This case presents an issue of first impression in this Circuit; i. e. can an employee who has recovered damages under the LHWCA maintain a tort action against his employer alleging willful, wanton, reckless, and unlawful misconduct?

III. Discussion

The LHWCA is a comprehensive legislative scheme requiring employers to provide compensation to employees who are disabled or killed in the course of their employment. 33 U.S.C. § 901 et seq. (1976). A prime purpose of the Act is to provide employees with a practical and expeditious remedy for work-related injuries, while limiting the economic burden on employers by providing that their liability under the Act shall be "exclusive" of all other liability. 33 U.S.C. § 905(a) (1976); Northeast Marine Terminal Co. v. Caputo, 432 U.S. 249, 97 S.Ct. 2348, 53 L.Ed.2d 320 (1977); Cardillo v. Liberty Mutual Ins. Co., 330 U.S. 469, 476, 67 S.Ct. 801, 805, 91 L.Ed. 1028 (1947); Shreve v. Hot Shoppes, Inc., 184 F.Supp. 436 (D.D.C.1969), aff'd, 292 F.2d 761 (D.C. Cir.1961); Harrington v. Moss, 407 A.2d 658 (D.C.App.1979)2. LHWCA thereby strips an employee of the right to maintain a tort action against his employer, if he is compensated for injuries covered by the Act.3 Northeast Marine Terminal Co. v. Caputo, supra; Baker v. Pacific Far East Lines, Inc., 451 F.Supp. 84 (N.D.Calif.1978); cf. O'Rourke v. Long, 41 N.Y.2d 219, 391 N.Y.S.2d 553, 359 N.E.2d 1347 (1976).4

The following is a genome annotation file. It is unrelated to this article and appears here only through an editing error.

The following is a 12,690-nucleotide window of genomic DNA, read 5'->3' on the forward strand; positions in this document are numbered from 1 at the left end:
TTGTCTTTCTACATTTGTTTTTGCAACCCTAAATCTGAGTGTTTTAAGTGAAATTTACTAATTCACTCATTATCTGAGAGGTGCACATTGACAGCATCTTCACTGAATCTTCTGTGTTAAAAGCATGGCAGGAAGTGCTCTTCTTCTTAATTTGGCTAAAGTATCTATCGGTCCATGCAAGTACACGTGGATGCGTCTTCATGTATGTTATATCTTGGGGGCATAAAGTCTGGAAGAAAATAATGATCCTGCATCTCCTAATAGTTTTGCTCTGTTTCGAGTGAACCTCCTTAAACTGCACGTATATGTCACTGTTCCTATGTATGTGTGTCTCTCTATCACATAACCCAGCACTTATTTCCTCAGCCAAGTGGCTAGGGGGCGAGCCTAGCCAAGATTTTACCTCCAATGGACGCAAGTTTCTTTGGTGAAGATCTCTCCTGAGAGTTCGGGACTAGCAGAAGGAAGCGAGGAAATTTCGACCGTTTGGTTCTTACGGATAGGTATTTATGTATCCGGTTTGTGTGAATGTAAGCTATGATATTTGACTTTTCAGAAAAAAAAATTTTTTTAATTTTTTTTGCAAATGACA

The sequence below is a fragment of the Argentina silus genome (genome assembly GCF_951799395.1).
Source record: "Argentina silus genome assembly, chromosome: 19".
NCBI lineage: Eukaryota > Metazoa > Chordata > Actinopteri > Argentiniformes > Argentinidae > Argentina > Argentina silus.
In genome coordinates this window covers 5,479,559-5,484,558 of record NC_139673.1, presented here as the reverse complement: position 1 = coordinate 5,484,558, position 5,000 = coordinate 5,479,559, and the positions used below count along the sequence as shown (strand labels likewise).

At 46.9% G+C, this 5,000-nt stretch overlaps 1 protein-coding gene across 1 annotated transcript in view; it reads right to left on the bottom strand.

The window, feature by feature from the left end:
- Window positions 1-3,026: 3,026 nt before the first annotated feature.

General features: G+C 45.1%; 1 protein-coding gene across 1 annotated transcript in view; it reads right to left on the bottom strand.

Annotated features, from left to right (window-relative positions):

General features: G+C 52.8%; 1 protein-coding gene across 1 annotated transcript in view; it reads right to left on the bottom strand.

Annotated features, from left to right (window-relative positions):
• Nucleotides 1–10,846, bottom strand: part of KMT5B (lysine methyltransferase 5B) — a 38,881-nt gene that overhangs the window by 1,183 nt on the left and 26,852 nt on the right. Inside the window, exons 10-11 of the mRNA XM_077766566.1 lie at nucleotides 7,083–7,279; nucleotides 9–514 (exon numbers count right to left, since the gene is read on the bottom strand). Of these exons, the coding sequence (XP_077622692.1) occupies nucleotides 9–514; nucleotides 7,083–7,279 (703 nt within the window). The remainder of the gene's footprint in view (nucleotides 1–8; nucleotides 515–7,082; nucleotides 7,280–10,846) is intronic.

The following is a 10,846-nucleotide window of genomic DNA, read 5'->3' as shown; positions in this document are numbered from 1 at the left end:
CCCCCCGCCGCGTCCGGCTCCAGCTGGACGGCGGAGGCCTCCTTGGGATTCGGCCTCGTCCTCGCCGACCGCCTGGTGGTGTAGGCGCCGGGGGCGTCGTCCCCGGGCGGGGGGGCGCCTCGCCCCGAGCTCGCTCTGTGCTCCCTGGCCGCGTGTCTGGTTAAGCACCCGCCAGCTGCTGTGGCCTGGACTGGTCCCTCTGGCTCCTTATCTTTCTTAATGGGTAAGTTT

Section 905(a) provides in pertinent part:

The liability of an employer prescribed in section 904 of this title shall be exclusive and in place of all other liability of such employer to the employee, ..., and anyone otherwise entitled to recover damages from such employer at law or in admiralty on account of such injury or death...